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I have taken only QM I, which is the 1st half of Griffiths including the chapter on identical particles, will that be enough to understand Kittel's solid state?

Should one have also taken a course in statistical mechanics before studying kittel?

I have seen in some universities in the states that the prerequisite of an introductory course in solid state physics sometimes are QM I, II, SM, and other times are QM I only (or with SM and QM II are corequisite)

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closed as not constructive by Ron Maimon, Qmechanic, Sklivvz, Manishearth Dec 28 '12 at 12:42

As it currently stands, this question is not a good fit for our Q&A format. We expect answers to be supported by facts, references, or expertise, but this question will likely solicit debate, arguments, polling, or extended discussion. If you feel that this question can be improved and possibly reopened, visit the help center for guidance.If this question can be reworded to fit the rules in the help center, please edit the question.

    
In university, we picked up Kittel in the same semester in which we did QM I --but we had covered a fair bit of QM along with Classical Mechanics. By the way, this is likely to get closed as it is a fairly subjective question. –  Monster Truck Jun 14 '12 at 10:20
    
@MonsterTruck Why would it get closed? what is the use of the education tag then ? –  Revo Jun 14 '12 at 10:26
    
not constructive As it currently stands, this question is not a good fit for our Q&A format. We expect answers to be supported by facts, references, or specific expertise, but this question will likely solicit debate, arguments, polling, or extended discussion. If you feel that this question can be improved and possibly reopened, see the FAQ for guidance. –  Monster Truck Jun 14 '12 at 10:28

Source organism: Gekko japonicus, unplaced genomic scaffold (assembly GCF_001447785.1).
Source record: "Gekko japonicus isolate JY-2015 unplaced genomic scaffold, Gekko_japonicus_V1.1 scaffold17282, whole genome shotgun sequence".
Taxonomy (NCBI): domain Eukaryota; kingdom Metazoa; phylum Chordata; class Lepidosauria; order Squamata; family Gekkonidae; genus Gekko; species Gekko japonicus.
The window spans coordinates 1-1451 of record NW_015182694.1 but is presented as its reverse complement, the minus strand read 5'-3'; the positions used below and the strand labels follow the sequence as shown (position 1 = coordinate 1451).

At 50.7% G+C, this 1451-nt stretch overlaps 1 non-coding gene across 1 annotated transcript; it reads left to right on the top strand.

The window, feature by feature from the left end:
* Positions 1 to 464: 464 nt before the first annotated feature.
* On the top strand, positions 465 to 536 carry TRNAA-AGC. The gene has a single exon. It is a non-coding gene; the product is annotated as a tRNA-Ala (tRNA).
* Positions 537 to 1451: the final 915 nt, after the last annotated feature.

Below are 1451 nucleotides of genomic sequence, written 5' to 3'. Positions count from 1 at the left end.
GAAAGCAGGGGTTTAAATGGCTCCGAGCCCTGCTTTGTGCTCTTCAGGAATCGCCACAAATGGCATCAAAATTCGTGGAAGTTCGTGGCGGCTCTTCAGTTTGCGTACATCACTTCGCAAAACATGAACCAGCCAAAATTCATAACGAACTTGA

@MonsterTruck I want simply to know about others experiences with the courses so I can benefit from and according to which I can decide whether to register for the course or not. Do you know of any other place on the net where I can gain that information? –  Revo Jun 14 '12 at 10:35
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@Revo I agree with you. But it does not fit the SE guidelines. I too come up with such questions from time to time, only to shy away from posting them here because I know they do not belong here. Let's raise it on the meta. –  Monster Truck Jun 14 '12 at 11:16
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up vote 2 down vote accepted

If I recall correctly, most of the material in Kittel (or a solid state introductory lecture) is about new concepts, e.g. lattices, reciprocal space, band structure, and doesn't build heavily on quantum mechanics. Of course, there is QM beneath it, but you don't need much rigorous QM. Basically just the wave mechanics part - solving differential equations, finding a wave function for a given potential, etc., and a basic understanding of how quantum particles behave.

For the later chapters, the advanced maths of a QM II course could be helpful if you want to follow the derivations, e.g. calculating complex integrals, residue theorem and so on. But I'm not sure how much of that is actually in the book and how much was in the lectures I heard.

The best would be to just grab the book from a library (or an ebook) and browse through it - you'll notice pretty soon if there are any new concepts/notations you have to learn about first.

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